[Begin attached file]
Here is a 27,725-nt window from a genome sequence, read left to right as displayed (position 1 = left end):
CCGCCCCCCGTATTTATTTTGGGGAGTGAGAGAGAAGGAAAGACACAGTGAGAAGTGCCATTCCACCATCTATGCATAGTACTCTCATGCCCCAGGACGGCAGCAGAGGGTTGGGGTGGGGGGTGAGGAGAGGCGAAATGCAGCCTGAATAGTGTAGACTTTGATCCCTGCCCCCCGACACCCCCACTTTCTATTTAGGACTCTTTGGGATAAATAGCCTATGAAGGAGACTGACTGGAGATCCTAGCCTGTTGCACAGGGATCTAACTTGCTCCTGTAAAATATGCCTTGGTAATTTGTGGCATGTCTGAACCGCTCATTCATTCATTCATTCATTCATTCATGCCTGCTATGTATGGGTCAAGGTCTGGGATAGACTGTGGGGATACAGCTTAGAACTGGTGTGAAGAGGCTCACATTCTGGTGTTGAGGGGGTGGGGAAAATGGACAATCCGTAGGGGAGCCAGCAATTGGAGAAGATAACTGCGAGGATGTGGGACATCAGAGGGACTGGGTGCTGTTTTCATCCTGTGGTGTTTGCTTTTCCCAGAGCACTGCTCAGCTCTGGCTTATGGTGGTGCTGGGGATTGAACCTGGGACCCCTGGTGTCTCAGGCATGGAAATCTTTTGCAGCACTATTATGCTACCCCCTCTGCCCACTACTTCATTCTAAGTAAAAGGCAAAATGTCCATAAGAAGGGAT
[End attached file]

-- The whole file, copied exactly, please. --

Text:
Here is a 27,725-nt window from a genome sequence, read left to right as displayed (position 1 = left end):
CCGCCCCCCGTATTTATTTTGGGGAGTGAGAGAGAAGGAAAGACACAGTGAGAAGTGCCATTCCACCATCTATGCATAGTACTCTCATGCCCCAGGACGGCAGCAGAGGGTTGGGGTGGGGGGTGAGGAGAGGCGAAATGCAGCCTGAATAGTGTAGACTTTGATCCCTGCCCCCCGACACCCCCACTTTCTATTTAGGACTCTTTGGGATAAATAGCCTATGAAGGAGACTGACTGGAGATCCTAGCCTGTTGCACAGGGATCTAACTTGCTCCTGTAAAATATGCCTTGGTAATTTGTGGCATGTCTGAACCGCTCATTCATTCATTCATTCATTCATTCATGCCTGCTATGTATGGGTCAAGGTCTGGGATAGACTGTGGGGATACAGCTTAGAACTGGTGTGAAGAGGCTCACATTCTGGTGTTGAGGGGGTGGGGAAAATGGACAATCCGTAGGGGAGCCAGCAATTGGAGAAGATAACTGCGAGGATGTGGGACATCAGAGGGACTGGGTGCTGTTTTCATCCTGTGGTGTTTGCTTTTCCCAGAGCACTGCTCAGCTCTGGCTTATGGTGGTGCTGGGGATTGAACCTGGGACCCCTGGTGTCTCAGGCATGGAAATCTTTTGCAGCACTATTATGCTACCCCCTCTGCCCACTACTTCATTCTAAGTAAAAGGCAAAATGTCCATAAGAAGGGAT